A little history: The world power for centuries

In the 5th century AD, the Romans escaped the Huns and Barbarians bearing down from the North. Choosing Venice as a hideout was a clever move due to the natural protection of the lagoon. Venice is one of several marshy islands which are surrounded by very shallow water.. The water serves as a virtual moat by protecting the islands from invasion by land. And with the shallow water of the lagoon, navigating to Venice by boat was impossible. The Venetians created a set of secret canals dredged through the lagoon. The location of these canals was a state secret of the highest importance. The city was so well protected that it did not need walls or fortifications. The Venetians were expert seamen and ship builders. In time they built up the finest navy in the Western world. From this safe location the Venetians used their navy to build a world trade empire. Trade created vast wealth and immense power.  

The Venetians firmly believed that human nature is easily corrupted with power. So their government system was designed to protect against corruption. There was no royal lineage. Venetian wealth was initially created through the work of ship building and maritime trade. The Venetians did not want a king, an emperor or a corrupt government official taking their hard earned wealth so they designed a complex system of checks and balances to prevent power from being concentrated. Power and oversight was shared among multiple government organizations (Major Consiligo, Pregadi, Council of Ten, Minor Consiligo, Collegio and The Doge).  Many positions were held for only 6 months to 1 year. The Doge (symbolic figurehead) had no decision making power himself but was simply the representative of the government. It worked so well Venice was a world power for 11 centuries.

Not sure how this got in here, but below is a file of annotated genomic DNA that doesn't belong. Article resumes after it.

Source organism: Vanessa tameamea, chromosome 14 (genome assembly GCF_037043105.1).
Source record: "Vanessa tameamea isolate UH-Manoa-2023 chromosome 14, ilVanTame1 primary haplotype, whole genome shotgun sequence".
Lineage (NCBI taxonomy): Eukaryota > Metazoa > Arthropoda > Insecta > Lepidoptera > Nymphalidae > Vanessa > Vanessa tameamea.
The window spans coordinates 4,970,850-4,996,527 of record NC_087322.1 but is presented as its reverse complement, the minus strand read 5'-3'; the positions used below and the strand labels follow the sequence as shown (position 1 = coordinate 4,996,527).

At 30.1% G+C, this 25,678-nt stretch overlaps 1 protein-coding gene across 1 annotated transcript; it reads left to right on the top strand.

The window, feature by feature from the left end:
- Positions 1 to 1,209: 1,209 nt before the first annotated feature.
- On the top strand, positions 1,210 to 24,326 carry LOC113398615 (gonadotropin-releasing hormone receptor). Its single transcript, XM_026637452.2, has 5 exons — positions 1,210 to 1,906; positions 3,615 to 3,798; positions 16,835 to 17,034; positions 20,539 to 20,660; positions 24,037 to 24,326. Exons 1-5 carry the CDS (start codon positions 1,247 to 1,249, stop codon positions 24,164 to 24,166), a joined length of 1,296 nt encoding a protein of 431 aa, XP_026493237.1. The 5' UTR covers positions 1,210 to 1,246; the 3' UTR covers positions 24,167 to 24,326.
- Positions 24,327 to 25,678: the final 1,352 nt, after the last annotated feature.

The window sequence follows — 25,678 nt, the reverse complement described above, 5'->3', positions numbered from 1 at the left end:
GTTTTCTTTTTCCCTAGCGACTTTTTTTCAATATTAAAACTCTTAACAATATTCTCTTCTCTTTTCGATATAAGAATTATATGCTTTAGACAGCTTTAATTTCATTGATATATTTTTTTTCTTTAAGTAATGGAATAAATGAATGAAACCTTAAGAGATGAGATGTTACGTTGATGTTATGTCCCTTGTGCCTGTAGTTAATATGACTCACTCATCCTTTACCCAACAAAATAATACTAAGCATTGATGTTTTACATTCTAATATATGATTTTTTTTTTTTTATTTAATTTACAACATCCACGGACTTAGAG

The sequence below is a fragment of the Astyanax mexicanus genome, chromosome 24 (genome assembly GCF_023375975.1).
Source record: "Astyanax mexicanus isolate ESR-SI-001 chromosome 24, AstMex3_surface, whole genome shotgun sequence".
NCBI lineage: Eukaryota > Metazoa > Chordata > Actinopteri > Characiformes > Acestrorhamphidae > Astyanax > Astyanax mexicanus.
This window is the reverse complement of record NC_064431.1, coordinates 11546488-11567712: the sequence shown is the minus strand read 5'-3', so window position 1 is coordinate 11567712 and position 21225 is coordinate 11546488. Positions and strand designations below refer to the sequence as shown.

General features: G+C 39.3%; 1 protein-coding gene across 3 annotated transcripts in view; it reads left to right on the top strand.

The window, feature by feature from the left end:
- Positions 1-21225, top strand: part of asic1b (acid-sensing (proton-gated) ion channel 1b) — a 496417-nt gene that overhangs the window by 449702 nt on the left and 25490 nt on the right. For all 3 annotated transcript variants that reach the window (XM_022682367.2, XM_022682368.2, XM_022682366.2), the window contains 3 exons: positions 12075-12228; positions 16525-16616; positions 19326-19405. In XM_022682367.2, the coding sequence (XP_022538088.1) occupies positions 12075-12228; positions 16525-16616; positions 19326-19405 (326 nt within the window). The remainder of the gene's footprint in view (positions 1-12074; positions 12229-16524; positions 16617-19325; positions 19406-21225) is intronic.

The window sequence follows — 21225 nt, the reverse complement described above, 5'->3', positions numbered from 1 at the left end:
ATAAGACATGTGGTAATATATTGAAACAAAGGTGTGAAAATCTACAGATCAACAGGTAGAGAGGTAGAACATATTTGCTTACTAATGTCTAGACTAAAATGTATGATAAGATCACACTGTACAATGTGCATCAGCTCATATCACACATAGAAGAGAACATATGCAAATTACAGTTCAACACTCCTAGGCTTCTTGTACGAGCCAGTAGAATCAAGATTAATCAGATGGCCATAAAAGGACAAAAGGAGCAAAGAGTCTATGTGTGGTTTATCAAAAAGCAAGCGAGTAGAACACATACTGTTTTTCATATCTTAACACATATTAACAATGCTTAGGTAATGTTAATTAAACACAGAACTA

The  four tetrarchs . Stolen from Constantinople in the 4th Crusade